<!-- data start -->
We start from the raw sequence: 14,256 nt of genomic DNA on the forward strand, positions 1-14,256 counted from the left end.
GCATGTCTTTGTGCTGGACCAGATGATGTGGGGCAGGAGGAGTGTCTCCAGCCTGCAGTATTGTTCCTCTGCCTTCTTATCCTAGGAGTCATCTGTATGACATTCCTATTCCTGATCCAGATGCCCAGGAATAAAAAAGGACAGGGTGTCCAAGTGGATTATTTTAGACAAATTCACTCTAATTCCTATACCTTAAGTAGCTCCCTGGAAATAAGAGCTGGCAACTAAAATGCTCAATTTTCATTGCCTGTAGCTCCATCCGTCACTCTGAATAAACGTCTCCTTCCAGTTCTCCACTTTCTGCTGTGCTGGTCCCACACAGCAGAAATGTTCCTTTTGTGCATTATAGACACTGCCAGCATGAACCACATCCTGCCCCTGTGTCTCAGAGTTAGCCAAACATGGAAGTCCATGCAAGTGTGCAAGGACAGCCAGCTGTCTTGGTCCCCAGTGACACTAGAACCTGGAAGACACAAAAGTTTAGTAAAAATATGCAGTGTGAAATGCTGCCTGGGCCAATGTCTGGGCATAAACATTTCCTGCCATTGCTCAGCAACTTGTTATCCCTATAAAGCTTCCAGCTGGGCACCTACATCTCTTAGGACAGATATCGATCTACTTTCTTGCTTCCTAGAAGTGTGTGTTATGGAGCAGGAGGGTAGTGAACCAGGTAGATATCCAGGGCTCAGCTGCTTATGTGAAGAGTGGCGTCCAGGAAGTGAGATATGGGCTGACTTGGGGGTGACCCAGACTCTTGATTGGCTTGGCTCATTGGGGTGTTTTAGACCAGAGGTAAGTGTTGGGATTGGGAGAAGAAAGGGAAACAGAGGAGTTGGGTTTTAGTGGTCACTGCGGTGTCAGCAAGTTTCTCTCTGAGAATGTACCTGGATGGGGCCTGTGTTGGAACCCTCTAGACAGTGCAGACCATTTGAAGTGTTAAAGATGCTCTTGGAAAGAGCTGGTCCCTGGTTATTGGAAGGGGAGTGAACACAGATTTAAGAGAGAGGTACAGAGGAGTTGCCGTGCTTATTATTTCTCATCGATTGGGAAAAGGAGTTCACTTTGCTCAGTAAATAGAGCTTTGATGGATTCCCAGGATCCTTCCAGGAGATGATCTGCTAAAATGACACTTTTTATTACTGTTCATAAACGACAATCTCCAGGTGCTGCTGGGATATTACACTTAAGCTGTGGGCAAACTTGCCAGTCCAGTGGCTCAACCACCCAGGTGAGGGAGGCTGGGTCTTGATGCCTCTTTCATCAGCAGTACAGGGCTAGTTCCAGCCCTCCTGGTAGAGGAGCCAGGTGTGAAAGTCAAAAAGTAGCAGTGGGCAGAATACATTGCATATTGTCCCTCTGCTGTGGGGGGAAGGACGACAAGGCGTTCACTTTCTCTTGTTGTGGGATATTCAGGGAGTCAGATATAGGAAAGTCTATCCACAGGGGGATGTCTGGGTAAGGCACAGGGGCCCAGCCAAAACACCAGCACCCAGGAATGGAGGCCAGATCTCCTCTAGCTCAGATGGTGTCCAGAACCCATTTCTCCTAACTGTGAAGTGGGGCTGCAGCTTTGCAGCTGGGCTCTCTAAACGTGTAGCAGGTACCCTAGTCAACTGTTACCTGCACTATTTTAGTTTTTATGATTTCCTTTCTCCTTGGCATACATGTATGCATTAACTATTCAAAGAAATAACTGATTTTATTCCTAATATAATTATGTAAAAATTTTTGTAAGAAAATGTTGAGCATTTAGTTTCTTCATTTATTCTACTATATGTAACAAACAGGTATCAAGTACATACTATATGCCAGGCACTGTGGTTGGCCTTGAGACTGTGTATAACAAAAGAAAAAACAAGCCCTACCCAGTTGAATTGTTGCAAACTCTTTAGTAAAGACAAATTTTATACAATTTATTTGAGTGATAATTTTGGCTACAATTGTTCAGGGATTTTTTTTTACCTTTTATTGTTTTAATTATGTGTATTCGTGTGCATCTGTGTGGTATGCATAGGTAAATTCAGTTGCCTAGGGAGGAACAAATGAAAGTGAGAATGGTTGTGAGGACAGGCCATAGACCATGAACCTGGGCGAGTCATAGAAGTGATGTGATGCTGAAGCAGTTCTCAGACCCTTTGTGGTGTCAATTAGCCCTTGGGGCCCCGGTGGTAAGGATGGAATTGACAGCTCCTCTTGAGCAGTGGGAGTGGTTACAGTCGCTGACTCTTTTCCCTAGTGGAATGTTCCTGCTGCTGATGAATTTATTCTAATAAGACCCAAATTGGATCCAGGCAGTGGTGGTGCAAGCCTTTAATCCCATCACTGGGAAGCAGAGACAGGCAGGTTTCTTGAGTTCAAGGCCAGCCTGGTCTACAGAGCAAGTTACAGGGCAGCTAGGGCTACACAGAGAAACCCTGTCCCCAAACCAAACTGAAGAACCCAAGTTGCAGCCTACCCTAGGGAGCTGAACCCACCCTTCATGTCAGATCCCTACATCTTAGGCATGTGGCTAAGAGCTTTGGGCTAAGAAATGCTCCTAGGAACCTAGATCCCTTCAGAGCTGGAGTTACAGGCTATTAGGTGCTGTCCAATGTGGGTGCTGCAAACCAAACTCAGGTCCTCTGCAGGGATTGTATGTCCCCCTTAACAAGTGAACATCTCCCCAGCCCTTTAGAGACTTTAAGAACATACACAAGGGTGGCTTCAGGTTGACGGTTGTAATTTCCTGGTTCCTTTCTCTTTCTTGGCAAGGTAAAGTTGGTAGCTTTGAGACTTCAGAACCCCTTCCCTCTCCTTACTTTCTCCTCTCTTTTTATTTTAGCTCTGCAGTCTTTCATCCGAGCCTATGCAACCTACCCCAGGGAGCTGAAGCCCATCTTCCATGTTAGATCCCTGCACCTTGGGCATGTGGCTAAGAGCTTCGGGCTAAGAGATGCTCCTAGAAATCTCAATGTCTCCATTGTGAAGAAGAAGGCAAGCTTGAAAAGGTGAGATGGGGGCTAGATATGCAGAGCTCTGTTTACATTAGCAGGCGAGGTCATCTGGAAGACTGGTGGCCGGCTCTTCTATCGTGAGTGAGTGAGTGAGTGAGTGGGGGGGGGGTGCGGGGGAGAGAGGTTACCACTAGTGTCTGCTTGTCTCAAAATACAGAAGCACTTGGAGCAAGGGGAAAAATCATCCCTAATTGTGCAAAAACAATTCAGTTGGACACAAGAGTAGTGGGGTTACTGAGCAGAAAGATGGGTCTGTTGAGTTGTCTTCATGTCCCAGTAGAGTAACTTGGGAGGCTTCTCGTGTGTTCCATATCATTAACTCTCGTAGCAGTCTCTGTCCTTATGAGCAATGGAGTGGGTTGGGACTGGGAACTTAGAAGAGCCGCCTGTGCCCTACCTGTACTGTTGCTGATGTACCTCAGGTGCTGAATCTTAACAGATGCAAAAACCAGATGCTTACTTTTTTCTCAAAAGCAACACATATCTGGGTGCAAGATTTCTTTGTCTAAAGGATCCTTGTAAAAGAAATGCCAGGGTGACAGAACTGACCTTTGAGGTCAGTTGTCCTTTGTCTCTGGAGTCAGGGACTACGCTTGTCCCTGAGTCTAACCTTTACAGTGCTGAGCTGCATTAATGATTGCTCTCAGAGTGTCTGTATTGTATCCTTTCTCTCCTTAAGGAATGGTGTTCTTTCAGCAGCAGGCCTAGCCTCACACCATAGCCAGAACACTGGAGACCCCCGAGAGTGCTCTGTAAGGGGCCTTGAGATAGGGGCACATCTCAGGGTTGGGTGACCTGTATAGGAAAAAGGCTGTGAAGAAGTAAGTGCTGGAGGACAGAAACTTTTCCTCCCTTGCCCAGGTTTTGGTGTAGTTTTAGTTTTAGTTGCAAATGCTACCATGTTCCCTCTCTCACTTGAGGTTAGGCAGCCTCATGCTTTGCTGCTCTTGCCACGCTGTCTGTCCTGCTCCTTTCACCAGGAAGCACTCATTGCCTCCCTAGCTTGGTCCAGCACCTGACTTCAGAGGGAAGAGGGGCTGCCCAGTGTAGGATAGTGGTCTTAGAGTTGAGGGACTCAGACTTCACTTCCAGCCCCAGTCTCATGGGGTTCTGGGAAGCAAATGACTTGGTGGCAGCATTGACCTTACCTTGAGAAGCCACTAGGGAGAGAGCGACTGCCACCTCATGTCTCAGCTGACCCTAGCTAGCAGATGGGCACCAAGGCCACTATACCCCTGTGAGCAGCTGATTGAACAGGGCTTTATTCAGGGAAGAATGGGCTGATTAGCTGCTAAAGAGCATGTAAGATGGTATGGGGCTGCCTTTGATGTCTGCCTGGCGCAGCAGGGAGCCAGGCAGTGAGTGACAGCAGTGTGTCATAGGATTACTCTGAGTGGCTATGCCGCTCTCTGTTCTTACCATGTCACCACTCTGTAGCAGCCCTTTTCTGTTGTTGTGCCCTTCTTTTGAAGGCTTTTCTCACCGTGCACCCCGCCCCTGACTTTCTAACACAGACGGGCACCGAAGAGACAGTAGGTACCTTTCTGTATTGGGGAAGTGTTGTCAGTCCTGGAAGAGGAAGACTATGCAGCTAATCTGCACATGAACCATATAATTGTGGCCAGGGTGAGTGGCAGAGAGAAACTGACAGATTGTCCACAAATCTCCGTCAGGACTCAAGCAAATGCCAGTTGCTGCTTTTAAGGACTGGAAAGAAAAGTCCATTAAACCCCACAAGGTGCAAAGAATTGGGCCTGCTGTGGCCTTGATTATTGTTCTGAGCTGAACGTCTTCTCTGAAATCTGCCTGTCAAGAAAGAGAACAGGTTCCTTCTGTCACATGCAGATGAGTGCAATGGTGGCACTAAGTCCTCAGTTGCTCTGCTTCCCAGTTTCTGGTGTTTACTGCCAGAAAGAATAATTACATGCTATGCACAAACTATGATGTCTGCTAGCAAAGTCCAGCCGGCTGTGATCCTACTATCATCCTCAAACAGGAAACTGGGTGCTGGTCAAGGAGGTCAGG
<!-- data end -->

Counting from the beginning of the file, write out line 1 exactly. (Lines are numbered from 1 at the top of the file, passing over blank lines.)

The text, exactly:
We start from the raw sequence: 14,256 nt of genomic DNA on the forward strand, positions 1-14,256 counted from the left end.